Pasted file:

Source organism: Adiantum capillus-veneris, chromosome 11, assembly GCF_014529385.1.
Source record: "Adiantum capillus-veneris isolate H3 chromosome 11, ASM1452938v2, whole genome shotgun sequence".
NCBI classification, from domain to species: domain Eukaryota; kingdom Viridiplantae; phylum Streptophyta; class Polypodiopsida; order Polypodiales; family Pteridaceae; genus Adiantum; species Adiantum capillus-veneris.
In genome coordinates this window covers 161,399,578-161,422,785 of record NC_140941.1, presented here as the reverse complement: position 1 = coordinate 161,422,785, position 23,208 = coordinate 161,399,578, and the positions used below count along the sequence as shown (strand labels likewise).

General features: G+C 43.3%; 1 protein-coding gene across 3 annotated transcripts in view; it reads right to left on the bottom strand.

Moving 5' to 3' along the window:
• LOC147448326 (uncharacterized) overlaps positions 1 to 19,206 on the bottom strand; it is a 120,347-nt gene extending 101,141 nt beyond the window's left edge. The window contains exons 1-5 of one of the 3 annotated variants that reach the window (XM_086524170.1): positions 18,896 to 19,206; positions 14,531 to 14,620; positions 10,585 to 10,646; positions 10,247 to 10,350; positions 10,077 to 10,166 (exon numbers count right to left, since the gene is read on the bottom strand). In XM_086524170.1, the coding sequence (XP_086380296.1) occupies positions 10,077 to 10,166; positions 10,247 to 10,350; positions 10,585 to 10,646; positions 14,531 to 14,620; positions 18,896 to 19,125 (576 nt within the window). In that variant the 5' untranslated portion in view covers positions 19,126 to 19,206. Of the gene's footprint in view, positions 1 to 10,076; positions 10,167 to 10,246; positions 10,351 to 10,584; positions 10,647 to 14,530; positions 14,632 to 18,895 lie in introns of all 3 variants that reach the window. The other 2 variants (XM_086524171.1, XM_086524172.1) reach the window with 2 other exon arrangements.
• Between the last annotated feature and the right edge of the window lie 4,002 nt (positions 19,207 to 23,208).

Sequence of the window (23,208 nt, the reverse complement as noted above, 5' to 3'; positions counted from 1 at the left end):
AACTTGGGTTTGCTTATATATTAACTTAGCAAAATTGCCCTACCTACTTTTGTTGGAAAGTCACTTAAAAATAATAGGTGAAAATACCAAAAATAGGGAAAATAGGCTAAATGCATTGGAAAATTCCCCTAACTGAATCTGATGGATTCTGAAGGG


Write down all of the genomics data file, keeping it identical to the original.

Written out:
Source organism: Adiantum capillus-veneris, chromosome 11, assembly GCF_014529385.1.
Source record: "Adiantum capillus-veneris isolate H3 chromosome 11, ASM1452938v2, whole genome shotgun sequence".
NCBI classification, from domain to species: domain Eukaryota; kingdom Viridiplantae; phylum Streptophyta; class Polypodiopsida; order Polypodiales; family Pteridaceae; genus Adiantum; species Adiantum capillus-veneris.
In genome coordinates this window covers 161,399,578-161,422,785 of record NC_140941.1, presented here as the reverse complement: position 1 = coordinate 161,422,785, position 23,208 = coordinate 161,399,578, and the positions used below count along the sequence as shown (strand labels likewise).

General features: G+C 43.3%; 1 protein-coding gene across 3 annotated transcripts in view; it reads right to left on the bottom strand.

Moving 5' to 3' along the window:
• LOC147448326 (uncharacterized) overlaps positions 1 to 19,206 on the bottom strand; it is a 120,347-nt gene extending 101,141 nt beyond the window's left edge. The window contains exons 1-5 of one of the 3 annotated variants that reach the window (XM_086524170.1): positions 18,896 to 19,206; positions 14,531 to 14,620; positions 10,585 to 10,646; positions 10,247 to 10,350; positions 10,077 to 10,166 (exon numbers count right to left, since the gene is read on the bottom strand). In XM_086524170.1, the coding sequence (XP_086380296.1) occupies positions 10,077 to 10,166; positions 10,247 to 10,350; positions 10,585 to 10,646; positions 14,531 to 14,620; positions 18,896 to 19,125 (576 nt within the window). In that variant the 5' untranslated portion in view covers positions 19,126 to 19,206. Of the gene's footprint in view, positions 1 to 10,076; positions 10,167 to 10,246; positions 10,351 to 10,584; positions 10,647 to 14,530; positions 14,632 to 18,895 lie in introns of all 3 variants that reach the window. The other 2 variants (XM_086524171.1, XM_086524172.1) reach the window with 2 other exon arrangements.
• Between the last annotated feature and the right edge of the window lie 4,002 nt (positions 19,207 to 23,208).

Sequence of the window (23,208 nt, the reverse complement as noted above, 5' to 3'; positions counted from 1 at the left end):
AACTTGGGTTTGCTTATATATTAACTTAGCAAAATTGCCCTACCTACTTTTGTTGGAAAGTCACTTAAAAATAATAGGTGAAAATACCAAAAATAGGGAAAATAGGCTAAATGCATTGGAAAATTCCCCTAACTGAATCTGATGGATTCTGAAGGG